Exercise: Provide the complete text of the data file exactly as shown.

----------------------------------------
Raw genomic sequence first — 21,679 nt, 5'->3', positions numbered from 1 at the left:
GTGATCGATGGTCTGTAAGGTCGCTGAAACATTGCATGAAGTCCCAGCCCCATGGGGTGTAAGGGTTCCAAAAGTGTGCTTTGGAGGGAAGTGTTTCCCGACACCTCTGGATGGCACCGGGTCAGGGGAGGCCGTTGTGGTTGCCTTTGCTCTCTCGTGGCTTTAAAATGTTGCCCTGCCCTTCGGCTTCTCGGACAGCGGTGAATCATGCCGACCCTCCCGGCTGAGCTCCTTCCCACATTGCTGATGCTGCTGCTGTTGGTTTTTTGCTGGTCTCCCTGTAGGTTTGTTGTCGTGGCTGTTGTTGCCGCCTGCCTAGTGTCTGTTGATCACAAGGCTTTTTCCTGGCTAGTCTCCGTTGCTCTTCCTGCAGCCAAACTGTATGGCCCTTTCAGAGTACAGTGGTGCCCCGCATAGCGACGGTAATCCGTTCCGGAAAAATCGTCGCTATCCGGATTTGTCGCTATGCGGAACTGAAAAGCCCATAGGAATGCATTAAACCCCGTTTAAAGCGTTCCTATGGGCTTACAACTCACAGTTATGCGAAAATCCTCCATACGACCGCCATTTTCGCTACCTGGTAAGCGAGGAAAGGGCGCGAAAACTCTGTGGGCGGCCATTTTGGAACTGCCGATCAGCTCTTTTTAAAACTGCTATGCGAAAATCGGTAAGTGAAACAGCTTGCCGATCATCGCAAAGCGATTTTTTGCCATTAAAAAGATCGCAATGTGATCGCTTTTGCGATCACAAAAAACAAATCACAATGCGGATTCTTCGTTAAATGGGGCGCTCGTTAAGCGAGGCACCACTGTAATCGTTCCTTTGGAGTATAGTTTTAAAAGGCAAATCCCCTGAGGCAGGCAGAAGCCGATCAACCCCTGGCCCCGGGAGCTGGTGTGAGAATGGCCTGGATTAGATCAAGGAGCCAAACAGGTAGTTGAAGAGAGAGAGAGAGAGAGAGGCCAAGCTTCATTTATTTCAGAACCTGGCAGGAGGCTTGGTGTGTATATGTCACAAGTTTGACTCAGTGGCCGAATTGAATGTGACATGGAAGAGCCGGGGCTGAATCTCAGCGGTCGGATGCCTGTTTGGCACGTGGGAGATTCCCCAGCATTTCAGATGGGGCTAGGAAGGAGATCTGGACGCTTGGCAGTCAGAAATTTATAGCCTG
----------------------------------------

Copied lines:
Raw genomic sequence first — 21,679 nt, 5'->3', positions numbered from 1 at the left:
GTGATCGATGGTCTGTAAGGTCGCTGAAACATTGCATGAAGTCCCAGCCCCATGGGGTGTAAGGGTTCCAAAAGTGTGCTTTGGAGGGAAGTGTTTCCCGACACCTCTGGATGGCACCGGGTCAGGGGAGGCCGTTGTGGTTGCCTTTGCTCTCTCGTGGCTTTAAAATGTTGCCCTGCCCTTCGGCTTCTCGGACAGCGGTGAATCATGCCGACCCTCCCGGCTGAGCTCCTTCCCACATTGCTGATGCTGCTGCTGTTGGTTTTTTGCTGGTCTCCCTGTAGGTTTGTTGTCGTGGCTGTTGTTGCCGCCTGCCTAGTGTCTGTTGATCACAAGGCTTTTTCCTGGCTAGTCTCCGTTGCTCTTCCTGCAGCCAAACTGTATGGCCCTTTCAGAGTACAGTGGTGCCCCGCATAGCGACGGTAATCCGTTCCGGAAAAATCGTCGCTATCCGGATTTGTCGCTATGCGGAACTGAAAAGCCCATAGGAATGCATTAAACCCCGTTTAAAGCGTTCCTATGGGCTTACAACTCACAGTTATGCGAAAATCCTCCATACGACCGCCATTTTCGCTACCTGGTAAGCGAGGAAAGGGCGCGAAAACTCTGTGGGCGGCCATTTTGGAACTGCCGATCAGCTCTTTTTAAAACTGCTATGCGAAAATCGGTAAGTGAAACAGCTTGCCGATCATCGCAAAGCGATTTTTTGCCATTAAAAAGATCGCAATGTGATCGCTTTTGCGATCACAAAAAACAAATCACAATGCGGATTCTTCGTTAAATGGGGCGCTCGTTAAGCGAGGCACCACTGTAATCGTTCCTTTGGAGTATAGTTTTAAAAGGCAAATCCCCTGAGGCAGGCAGAAGCCGATCAACCCCTGGCCCCGGGAGCTGGTGTGAGAATGGCCTGGATTAGATCAAGGAGCCAAACAGGTAGTTGAAGAGAGAGAGAGAGAGAGAGGCCAAGCTTCATTTATTTCAGAACCTGGCAGGAGGCTTGGTGTGTATATGTCACAAGTTTGACTCAGTGGCCGAATTGAATGTGACATGGAAGAGCCGGGGCTGAATCTCAGCGGTCGGATGCCTGTTTGGCACGTGGGAGATTCCCCAGCATTTCAGATGGGGCTAGGAAGGAGATCTGGACGCTTGGCAGTCAGAAATTTATAGCCTG